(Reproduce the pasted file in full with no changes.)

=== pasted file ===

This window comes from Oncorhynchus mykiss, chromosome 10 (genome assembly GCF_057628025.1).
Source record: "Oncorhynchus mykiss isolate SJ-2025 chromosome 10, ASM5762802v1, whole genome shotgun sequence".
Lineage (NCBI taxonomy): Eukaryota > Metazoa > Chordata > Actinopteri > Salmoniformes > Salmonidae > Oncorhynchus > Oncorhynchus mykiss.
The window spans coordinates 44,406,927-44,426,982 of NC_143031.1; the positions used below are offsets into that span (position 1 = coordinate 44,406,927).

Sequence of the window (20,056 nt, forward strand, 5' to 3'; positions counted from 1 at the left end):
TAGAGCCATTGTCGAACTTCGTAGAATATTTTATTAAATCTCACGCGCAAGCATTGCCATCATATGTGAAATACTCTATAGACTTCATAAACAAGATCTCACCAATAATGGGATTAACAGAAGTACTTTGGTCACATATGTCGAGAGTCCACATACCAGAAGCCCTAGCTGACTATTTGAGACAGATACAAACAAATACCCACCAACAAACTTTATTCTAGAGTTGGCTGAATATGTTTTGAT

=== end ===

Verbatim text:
This window comes from Oncorhynchus mykiss, chromosome 10 (genome assembly GCF_057628025.1).
Source record: "Oncorhynchus mykiss isolate SJ-2025 chromosome 10, ASM5762802v1, whole genome shotgun sequence".
Lineage (NCBI taxonomy): Eukaryota > Metazoa > Chordata > Actinopteri > Salmoniformes > Salmonidae > Oncorhynchus > Oncorhynchus mykiss.
The window spans coordinates 44,406,927-44,426,982 of NC_143031.1; the positions used below are offsets into that span (position 1 = coordinate 44,406,927).

Sequence of the window (20,056 nt, forward strand, 5' to 3'; positions counted from 1 at the left end):
TAGAGCCATTGTCGAACTTCGTAGAATATTTTATTAAATCTCACGCGCAAGCATTGCCATCATATGTGAAATACTCTATAGACTTCATAAACAAGATCTCACCAATAATGGGATTAACAGAAGTACTTTGGTCACATATGTCGAGAGTCCACATACCAGAAGCCCTAGCTGACTATTTGAGACAGATACAAACAAATACCCACCAACAAACTTTATTCTAGAGTTGGCTGAATATGTTTTGAT